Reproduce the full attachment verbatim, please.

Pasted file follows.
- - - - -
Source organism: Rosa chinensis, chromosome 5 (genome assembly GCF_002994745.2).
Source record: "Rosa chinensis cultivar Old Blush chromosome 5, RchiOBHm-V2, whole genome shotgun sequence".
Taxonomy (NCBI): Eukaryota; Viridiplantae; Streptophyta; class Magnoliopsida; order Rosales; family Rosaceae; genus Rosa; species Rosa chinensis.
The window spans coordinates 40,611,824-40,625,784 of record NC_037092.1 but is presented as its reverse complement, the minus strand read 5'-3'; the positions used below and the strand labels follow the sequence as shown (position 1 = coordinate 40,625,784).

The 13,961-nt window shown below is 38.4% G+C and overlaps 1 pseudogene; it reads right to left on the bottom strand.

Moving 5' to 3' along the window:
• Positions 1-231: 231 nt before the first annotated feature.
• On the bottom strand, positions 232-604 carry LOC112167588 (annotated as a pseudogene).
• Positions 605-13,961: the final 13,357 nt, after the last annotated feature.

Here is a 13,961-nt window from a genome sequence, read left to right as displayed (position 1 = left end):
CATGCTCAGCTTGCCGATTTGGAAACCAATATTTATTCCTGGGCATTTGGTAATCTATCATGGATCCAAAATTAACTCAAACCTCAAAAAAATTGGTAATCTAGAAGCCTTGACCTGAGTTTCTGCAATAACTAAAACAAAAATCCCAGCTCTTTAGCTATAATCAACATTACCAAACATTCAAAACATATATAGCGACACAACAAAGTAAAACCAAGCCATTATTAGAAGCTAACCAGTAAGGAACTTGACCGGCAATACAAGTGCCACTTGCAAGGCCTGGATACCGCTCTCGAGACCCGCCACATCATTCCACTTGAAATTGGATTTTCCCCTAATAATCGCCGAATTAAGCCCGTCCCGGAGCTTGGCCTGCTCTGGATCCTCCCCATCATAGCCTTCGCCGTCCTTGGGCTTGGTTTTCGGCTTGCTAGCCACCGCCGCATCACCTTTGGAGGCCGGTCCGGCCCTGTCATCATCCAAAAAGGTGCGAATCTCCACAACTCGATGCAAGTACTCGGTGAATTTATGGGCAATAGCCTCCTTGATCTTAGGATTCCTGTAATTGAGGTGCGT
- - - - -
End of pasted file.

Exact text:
Source organism: Rosa chinensis, chromosome 5 (genome assembly GCF_002994745.2).
Source record: "Rosa chinensis cultivar Old Blush chromosome 5, RchiOBHm-V2, whole genome shotgun sequence".
Taxonomy (NCBI): Eukaryota; Viridiplantae; Streptophyta; class Magnoliopsida; order Rosales; family Rosaceae; genus Rosa; species Rosa chinensis.
The window spans coordinates 40,611,824-40,625,784 of record NC_037092.1 but is presented as its reverse complement, the minus strand read 5'-3'; the positions used below and the strand labels follow the sequence as shown (position 1 = coordinate 40,625,784).

The 13,961-nt window shown below is 38.4% G+C and overlaps 1 pseudogene; it reads right to left on the bottom strand.

Moving 5' to 3' along the window:
• Positions 1-231: 231 nt before the first annotated feature.
• On the bottom strand, positions 232-604 carry LOC112167588 (annotated as a pseudogene).
• Positions 605-13,961: the final 13,357 nt, after the last annotated feature.

Here is a 13,961-nt window from a genome sequence, read left to right as displayed (position 1 = left end):
CATGCTCAGCTTGCCGATTTGGAAACCAATATTTATTCCTGGGCATTTGGTAATCTATCATGGATCCAAAATTAACTCAAACCTCAAAAAAATTGGTAATCTAGAAGCCTTGACCTGAGTTTCTGCAATAACTAAAACAAAAATCCCAGCTCTTTAGCTATAATCAACATTACCAAACATTCAAAACATATATAGCGACACAACAAAGTAAAACCAAGCCATTATTAGAAGCTAACCAGTAAGGAACTTGACCGGCAATACAAGTGCCACTTGCAAGGCCTGGATACCGCTCTCGAGACCCGCCACATCATTCCACTTGAAATTGGATTTTCCCCTAATAATCGCCGAATTAAGCCCGTCCCGGAGCTTGGCCTGCTCTGGATCCTCCCCATCATAGCCTTCGCCGTCCTTGGGCTTGGTTTTCGGCTTGCTAGCCACCGCCGCATCACCTTTGGAGGCCGGTCCGGCCCTGTCATCATCCAAAAAGGTGCGAATCTCCACAACTCGATGCAAGTACTCGGTGAATTTATGGGCAATAGCCTCCTTGATCTTAGGATTCCTGTAATTGAGGTGCGT